Improved technology and busy lifestyle have made us depend on the Internet for everything. Whether it is buying items, booking tickets or paying utility bills, many people prefer doing it online. When it comes to online shopping, many people find it convenient as it offers huge discounts. Online shopping allows you buy a wide variety of products from the comfort of home.
It helps save money through offers, discounts, and cashbacks. While online shopping is gaining popularity each day, online shopping frauds are on the rise. Each day we get to hear on at least one online shopping fraud.
In this blog, we will talk about the real-life story where a professor from Mumbai fell victim to online fraud and lost Rs 24,000 while ordering wine worth Rs 400.
A Biochemistry professor from Mumbai wanted to buy a special wine. But, like everybody these days, he was also busy with work. So he thought of buying it online and told his department's office boy to order the wine online. The office boy Googled the nearest wine shop and collected the number of Baba Wine Shop. He called up that number and ordered port wine of Rs 420.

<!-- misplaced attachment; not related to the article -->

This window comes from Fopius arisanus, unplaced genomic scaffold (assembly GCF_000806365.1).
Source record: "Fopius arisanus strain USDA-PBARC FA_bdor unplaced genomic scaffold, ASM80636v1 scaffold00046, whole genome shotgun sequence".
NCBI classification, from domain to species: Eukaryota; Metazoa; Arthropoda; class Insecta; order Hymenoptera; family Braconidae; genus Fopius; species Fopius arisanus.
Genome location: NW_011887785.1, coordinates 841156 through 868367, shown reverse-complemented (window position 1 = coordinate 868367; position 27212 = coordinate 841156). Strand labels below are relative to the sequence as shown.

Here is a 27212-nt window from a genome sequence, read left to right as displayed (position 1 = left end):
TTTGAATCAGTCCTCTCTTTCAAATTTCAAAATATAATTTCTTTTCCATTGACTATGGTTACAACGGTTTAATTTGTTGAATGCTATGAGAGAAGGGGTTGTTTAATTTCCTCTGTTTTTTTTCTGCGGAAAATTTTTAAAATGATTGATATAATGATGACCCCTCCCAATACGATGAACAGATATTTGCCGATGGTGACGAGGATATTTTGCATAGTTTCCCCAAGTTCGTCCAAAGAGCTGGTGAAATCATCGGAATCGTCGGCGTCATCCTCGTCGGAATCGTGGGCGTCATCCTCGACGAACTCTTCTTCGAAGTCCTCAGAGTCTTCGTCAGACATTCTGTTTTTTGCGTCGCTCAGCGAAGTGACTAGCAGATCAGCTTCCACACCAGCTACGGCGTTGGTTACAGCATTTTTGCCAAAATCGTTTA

The person on call asked the office boy to make the payment online, so that the wine bottle could be sent. The boy collected the professor's credit card and gave the card number, CVV and expiry date to the shopkeeper who was speaking on the call. Not just that he also shared the One Time Password (OTP) which was sent to the professor’s phone.
As soon as the office boy shared all these details, the shopkeeper cut the call saying that the transaction had failed. The boy called the wine shop again. He was again asked to share the OTP sent to the professor's phone. This happened for the next one hour. By the time the professor checked his mobile, 6 transactions had taken place with his card for Rs 420, Rs 4,420, Rs 4,420, Rs 4,420, Rs 5,000 and Rs 5,000.
After the professor got to know that Rs 24,000 was fraudulently debited from his account, he approached the police and filed a complaint. Police are tracing the culprits.
The police have been receiving many complaints from wine shop owners saying that fraudsters have replaced the contact details of wine shops online. This is a Google search fraud where fraudsters misuse the edit option provided by Google. Google allows anyone to edit the details of banks, shops or any other establishments on Google Maps and Google Search. This option is available to enhance the services, but Criminals are misusing this to make quick money. Under this fraud, fraudsters replace the original contact details with their number.
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1. Never share your card details and OTP with anyone over the phone. No establishment will ask for your personal banking details.
2. Don’t simply rely on the phone number that comes up in the first search on Google. Instead, visit the official website for contact details.